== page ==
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FBI's Warrantless Searches Now Include Fake Cell Towers

The FBI has made use of a novel technique to locate an criminal suspect that may constitute a violation of the American Constitution. At least, that's the charge made by Daniel David Rigmaiden, alleged leader of an identity theft ring who was located by using a fake cell phone tower to track down an aircard he was using. The fake tower - a device called Stingray - tricks wireless devices to connect to it by spoofing legitimate cell phone towers, attracting phone signals before passing them back to legitimate towers to evade detection. Stingray is then able to collect information like unique ID numbers and location data. This allows for a much more precise location fix than is obtainable using legitimate cellphone towers.

The FBI has previously insisted that they don't need a warrant to conduct utilize the technology. There may be some merit to that claim, considering the brazenly irresponsible granting of retroactive immunity to previous warrantless wiretapping campaigns. But they are now changing their argument somewhat, surprisingly claiming in Rigmaiden's case that Stingray's use did indeed constitute a lawful search. The use of Stingray, so they claim, was actually covered under a warrant they already obtained to get location, ID information and traffic data from existing Verizon towers. This may be, as Wired notes, an end run to avoid a deeper look into Stingray technology that may cause it to come under serious legal scrutiny.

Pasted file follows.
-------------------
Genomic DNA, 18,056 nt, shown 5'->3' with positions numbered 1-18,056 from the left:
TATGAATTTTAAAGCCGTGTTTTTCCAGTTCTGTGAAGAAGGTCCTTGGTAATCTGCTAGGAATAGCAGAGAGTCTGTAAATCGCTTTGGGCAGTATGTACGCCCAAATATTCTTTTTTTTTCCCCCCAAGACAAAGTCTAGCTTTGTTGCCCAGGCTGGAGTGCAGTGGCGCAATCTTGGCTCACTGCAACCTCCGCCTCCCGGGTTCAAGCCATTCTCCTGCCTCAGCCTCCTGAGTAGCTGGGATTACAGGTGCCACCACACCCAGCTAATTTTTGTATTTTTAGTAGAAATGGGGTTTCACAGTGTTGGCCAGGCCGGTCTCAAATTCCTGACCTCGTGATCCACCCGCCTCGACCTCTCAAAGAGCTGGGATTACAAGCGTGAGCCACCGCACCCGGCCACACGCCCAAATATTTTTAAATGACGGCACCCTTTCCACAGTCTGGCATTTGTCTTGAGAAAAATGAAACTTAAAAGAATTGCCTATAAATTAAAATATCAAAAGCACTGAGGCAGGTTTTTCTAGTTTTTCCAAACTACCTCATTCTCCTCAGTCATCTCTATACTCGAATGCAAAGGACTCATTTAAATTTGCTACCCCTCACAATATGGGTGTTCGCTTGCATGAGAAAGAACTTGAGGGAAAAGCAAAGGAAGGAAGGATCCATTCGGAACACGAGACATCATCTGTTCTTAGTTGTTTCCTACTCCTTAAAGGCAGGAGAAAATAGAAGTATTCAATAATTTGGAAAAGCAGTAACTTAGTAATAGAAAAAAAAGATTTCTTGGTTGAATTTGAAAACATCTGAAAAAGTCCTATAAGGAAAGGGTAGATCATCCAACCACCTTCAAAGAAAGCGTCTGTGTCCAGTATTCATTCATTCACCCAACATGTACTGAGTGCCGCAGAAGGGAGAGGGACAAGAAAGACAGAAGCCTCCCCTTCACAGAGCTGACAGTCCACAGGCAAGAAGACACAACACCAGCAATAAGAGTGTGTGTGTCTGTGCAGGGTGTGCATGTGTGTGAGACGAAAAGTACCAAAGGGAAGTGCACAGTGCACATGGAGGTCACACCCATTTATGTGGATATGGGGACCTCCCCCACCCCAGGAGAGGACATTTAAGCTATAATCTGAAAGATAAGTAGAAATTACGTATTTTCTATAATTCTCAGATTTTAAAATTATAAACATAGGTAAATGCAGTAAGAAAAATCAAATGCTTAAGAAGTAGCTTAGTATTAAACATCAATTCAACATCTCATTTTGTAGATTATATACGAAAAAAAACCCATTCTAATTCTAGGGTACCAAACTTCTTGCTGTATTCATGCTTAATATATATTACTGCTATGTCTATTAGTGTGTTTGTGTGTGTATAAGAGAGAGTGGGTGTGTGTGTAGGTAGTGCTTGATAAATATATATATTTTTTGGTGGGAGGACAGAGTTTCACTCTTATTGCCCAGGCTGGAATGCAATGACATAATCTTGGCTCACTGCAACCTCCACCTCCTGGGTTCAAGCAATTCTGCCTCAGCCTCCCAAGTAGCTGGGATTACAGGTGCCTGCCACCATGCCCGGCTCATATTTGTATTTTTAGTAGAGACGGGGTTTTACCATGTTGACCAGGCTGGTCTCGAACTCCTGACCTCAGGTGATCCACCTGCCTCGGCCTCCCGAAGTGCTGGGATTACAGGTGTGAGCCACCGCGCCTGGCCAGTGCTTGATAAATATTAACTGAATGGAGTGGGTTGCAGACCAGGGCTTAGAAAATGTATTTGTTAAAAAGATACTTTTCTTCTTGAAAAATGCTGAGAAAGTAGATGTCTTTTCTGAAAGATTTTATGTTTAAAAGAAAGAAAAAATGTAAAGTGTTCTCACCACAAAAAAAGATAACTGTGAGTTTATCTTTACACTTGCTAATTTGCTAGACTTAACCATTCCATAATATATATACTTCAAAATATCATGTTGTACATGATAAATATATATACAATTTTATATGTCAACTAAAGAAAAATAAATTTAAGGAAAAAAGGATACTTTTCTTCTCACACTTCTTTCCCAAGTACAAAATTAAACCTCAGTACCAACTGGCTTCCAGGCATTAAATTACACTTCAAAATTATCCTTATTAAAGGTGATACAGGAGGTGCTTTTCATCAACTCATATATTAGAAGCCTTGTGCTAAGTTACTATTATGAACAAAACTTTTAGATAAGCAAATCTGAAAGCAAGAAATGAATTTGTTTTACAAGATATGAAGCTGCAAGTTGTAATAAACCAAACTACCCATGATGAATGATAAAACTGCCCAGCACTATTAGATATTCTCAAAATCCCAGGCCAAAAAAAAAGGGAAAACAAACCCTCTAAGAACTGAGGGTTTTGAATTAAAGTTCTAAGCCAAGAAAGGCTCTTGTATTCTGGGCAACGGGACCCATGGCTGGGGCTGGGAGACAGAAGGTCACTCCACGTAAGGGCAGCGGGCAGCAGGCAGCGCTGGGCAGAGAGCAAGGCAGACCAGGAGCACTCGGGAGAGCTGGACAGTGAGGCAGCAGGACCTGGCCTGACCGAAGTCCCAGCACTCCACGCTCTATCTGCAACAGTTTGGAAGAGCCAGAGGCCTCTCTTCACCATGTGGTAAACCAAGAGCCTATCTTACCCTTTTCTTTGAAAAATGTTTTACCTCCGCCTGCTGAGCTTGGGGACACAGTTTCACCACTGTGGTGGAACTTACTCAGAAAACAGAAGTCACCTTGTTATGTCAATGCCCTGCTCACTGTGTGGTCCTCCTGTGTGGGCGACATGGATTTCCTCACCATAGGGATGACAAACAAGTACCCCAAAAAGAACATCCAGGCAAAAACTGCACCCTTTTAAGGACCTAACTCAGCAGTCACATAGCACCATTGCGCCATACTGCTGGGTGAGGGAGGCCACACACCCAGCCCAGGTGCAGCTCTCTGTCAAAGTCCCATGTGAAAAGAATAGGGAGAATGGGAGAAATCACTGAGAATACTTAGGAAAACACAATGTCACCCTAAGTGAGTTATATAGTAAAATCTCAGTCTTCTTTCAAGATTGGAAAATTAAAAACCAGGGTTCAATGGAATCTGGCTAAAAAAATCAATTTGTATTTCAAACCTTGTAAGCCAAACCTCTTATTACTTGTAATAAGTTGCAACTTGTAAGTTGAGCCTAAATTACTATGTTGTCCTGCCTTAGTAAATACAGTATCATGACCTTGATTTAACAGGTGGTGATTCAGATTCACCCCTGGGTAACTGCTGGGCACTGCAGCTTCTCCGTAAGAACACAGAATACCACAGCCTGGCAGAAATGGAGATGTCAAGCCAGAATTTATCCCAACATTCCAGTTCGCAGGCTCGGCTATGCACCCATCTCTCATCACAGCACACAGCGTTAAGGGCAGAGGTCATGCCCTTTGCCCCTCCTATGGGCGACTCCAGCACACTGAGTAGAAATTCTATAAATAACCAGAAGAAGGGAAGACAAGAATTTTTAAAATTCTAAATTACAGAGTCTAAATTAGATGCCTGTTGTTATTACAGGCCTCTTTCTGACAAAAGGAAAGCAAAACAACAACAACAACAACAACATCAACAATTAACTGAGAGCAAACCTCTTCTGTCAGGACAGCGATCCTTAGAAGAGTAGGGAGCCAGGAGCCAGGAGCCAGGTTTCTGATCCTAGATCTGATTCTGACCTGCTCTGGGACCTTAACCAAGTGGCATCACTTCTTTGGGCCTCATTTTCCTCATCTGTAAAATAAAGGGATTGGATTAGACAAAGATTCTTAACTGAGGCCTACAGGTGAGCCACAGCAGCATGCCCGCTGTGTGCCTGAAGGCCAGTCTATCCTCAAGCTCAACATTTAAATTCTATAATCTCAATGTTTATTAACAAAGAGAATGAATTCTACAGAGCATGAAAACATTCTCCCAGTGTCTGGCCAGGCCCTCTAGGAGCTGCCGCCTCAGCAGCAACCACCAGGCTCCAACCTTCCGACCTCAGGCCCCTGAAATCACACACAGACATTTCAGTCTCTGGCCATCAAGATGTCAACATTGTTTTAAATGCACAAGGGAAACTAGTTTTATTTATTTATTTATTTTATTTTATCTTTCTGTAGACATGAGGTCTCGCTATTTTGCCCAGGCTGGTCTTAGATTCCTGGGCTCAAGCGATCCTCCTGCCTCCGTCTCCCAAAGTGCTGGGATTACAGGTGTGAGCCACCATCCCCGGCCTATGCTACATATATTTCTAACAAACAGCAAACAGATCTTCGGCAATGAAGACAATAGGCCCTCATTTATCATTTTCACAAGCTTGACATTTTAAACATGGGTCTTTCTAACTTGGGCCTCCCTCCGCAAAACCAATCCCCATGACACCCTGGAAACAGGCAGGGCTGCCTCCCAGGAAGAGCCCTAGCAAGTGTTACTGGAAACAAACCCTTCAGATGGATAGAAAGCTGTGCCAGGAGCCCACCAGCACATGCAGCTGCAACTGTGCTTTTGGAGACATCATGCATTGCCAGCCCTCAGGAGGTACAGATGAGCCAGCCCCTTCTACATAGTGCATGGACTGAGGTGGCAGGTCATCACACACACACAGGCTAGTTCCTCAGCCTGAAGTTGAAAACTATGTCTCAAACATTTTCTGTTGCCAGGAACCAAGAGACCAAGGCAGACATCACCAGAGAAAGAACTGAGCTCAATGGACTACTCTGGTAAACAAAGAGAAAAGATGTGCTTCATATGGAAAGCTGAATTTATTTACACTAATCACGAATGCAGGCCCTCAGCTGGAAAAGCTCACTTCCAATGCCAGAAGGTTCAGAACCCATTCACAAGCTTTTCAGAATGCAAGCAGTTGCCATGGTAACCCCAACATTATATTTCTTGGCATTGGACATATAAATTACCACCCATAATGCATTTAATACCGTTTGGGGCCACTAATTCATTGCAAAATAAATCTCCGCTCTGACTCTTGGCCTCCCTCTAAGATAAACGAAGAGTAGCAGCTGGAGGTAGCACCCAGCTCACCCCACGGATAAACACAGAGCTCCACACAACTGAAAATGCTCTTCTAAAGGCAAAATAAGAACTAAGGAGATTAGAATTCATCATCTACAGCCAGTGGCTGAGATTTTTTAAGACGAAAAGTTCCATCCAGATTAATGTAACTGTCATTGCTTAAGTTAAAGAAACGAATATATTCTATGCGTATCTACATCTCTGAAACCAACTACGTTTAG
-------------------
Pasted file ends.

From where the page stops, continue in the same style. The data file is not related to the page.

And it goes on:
The FBI claims the device is designed only to grab information like "dialing, routing and address" data as part of a suspect's routine communication. However, they can't use it to precision-target, which means Stingray is also collecting data on innocent people. Though the FBI is required by Internal Policy to discard such irrelevant data, the American government's official position is that, similar to someone's trash, the 4th Amendment's expectation of privacy doesn't apply to data gathered from stray wireless device signals. Though the argument is, to put it mildly, logically suspect, it has some basis in unfortunate legal precedent. In January, 2011, the California Supreme Court ruled, shockingly, that police may search the contents of an arrested person's cell phone. In September, the California legislature passed a law overturning that ruling, but Governor Jerry Brown vetoed that law.

Wired has posted the full affidavit in PDF form, and it's worth a read to anyone interested in the latest attempts to finesse certain constitutional principles.

  • ickarumba1
    And the surveillance of our daily lives continues.
    Is there no more privacy?
    Reply
  • drwho1
    Going after known criminals is OK by me.
    But randomly collect data from everyone is NOT OK.

    Reply
  • nukem950
    So after working for a cell phone company and dealing with law enforcement, I really do not see why they cannot just use the records they get from Verizon.

    If it is anything like the company I worked for (way cheap on the tech they used), then they should have the tower the cell phone uses, if not more information.
    Reply
  • syrious1
    total BS, the government needs to learn that people have rights and they should not be broken just because you have the technology and the legal preceidence to do so.
    Reply
  • Rob423
    they get the information they want one way or another
    Reply
  • ewood
    while im for them going after criminals they should do it 120% by the book. its a slippery slope if we bend the rules to catch people who break the rules.
    Reply
  • alidan
    syrious1total BS, the government needs to learn that people have rights and they should not be broken just because you have the technology and the legal preceidence to do so.